August 24: TODAY in Irish History:
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1803: Death of Irish revolutionary and United Irishman advocate Napper Tandy (b.1740).
Tandy joined with a French contigent in a half baked effort to invade Ireland in 1798. The ragged group landed off the coast of Donegal for a short period before departing for Norway. Attempting to get back to France, he was arrested at Hamburg and ultimately delivered to the British authorities. He was tried in Dublin for complicity in the Insurrection of 1798, but was acquitted on a point of law. He was then sent to Lifford, and on 7th April 1801 was arraigned for his part in the attempted invasion. He pleaded guilty, and was sentenced to death. His life was saved through the intercession of Lord Cornwallis who said “considering the incapacity of this old man to do further mischief, the mode by which he came into our hands, his long subsequent confinement, and, lastly, the streams of blood which have flowed in this island for these last three years.”
His life was spared and he was forced into exile to France where he died in Bordeaux.
Tandy is a relatively minor figure in Irish politics, but his name lives on in Irish folklore mainly thanks to being mentioned in the song The Wearing of the Green.
O Paddy dear, and did ye hear the news that’s goin’ round?
The shamrock is by law forbid to grow on Irish ground!
No more Saint Patrick’s Day we’ll keep, his color can’t be seen
For there’s a cruel law ag’in the Wearin’ o’ the Green.”
I met with Napper Tandy, and he took me by the hand
And he said, “How’s poor old Ireland, and how does she stand?”
“She’s the most distressful country that ever yet was seen
For they’re hanging men and women there for the Wearin’ o’ the Green.”.
JOHN MCCORMACK singing THE WEARING OF THE GREEN
1921: De Valera Responds to Lloyd George
Ongoing correspondence between Lloyd George and Eamonn De Valera to bring a halt to the War of Independence sees De Valera write a powerful response to Lloyd George. The official letter was dictated and sent in Irish. The following is the official translation at www.difp.ie
The anticipatory judgement I gave in my reply of August 10th has been confirmed.2 I laid the proposals of your Government before Dáil Eireann, and, by an unanimous vote, it has rejected them.3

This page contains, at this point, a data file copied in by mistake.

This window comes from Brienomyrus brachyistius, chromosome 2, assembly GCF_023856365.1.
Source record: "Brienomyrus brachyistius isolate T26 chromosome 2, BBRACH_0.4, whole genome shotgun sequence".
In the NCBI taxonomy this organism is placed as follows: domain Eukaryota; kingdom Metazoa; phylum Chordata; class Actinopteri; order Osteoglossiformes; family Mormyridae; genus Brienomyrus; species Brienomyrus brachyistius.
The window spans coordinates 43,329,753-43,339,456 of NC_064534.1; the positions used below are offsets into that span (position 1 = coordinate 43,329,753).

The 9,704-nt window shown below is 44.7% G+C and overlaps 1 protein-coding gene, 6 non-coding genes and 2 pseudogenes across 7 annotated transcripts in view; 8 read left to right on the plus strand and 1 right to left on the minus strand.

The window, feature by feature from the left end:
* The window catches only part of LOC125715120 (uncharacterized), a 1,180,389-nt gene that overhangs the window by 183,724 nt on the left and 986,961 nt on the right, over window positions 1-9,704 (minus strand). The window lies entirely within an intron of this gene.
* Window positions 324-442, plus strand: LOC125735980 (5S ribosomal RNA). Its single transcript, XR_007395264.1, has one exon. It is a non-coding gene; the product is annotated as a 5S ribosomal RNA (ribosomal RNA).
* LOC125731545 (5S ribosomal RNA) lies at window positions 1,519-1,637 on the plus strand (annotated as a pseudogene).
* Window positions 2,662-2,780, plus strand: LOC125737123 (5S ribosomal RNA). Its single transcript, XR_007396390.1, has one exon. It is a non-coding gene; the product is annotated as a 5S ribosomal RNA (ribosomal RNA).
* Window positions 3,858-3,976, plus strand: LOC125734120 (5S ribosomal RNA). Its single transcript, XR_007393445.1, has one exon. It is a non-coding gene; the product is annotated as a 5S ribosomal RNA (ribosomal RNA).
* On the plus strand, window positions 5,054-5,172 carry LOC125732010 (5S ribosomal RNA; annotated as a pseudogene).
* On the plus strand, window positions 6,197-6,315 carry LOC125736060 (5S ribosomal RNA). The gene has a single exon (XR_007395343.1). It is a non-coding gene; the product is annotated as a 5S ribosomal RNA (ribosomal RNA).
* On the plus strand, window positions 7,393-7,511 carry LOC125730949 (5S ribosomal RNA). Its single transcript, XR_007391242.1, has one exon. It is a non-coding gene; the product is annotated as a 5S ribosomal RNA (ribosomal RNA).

From your letter of August 13th it was clear that the principle we were asked to accept was that the ‘geographical propinquity’ of Ireland to Britain imposed the condition of subordination of Ireland’s right to Britain’s strategic interests as she conceives them, and that the very length and persistence of the efforts made in the past to compel Ireland’s acquiescence in a foreign domination imposed the condition of acceptance of that domination now.
I cannot believe that your Government intend to commit itself to a principle of sheer militarism destructive of international morality and fatal to the world’s peace. If a small nation’s right to independence is forfeit when a more powerful neighbour covets its territory for the military or other advantages it is supposed to confer, there is an end to liberty. No longer can any small nation claim a right to a separate sovereign existence. Holland and Denmark can be made subservient to Germany, Belgium to Germany or to France, Portugal to Spain. If nations that have been forcibly annexed to empires lose thereby their title to independence, there can be for them no rebirth to freedom. In Ireland’s case, to speak of her seceding from a partnership she has not accepted, or from allegiance which she has not undertaken to render, is fundamentally false, just as the claim to subordinate her independence to British strategy is fundamentally unjust. To neither can we, as the representatives of the Nation, lend countenance.
If our refusal to betray our nation’s honour and the trust that has been reposed in us is to be made an issue of war by Great Britain, we regret it. We are as conscious of our responsibilities to the living as we are mindful of principle or of our obligations to the heroic dead. We have not sought war, nor do we seek war, but if war be made upon us we must defend ourselves and shall do so, confident that whether our defence be successful or unsuccessful no body or representative Irishmen or Irishwomen will ever propose to the nation the surrender of its birthright.
We long to end the conflict between Britain and Ireland. If your Government be determined to impose its will upon us by force and, antecedent to negotiation, to insist upon conditions that involve a surrender of our whole national position and make negotiation a mockery, the responsibility for the continuance of the conflict rests upon you.
On the basis of the broad guiding principle of government by the consent of the governed, peace can be secured, a peace that will be just and honourable to all, and fruitful of concord and enduring amity. To negotiate such a peace, Dáil Eireann is ready to appoint its representatives, and, if your Government accepts the principle proposed, to invest them with plenary powers to meet and arrange with you for its application in detail.
I am, Sir,
Eamon de Valera
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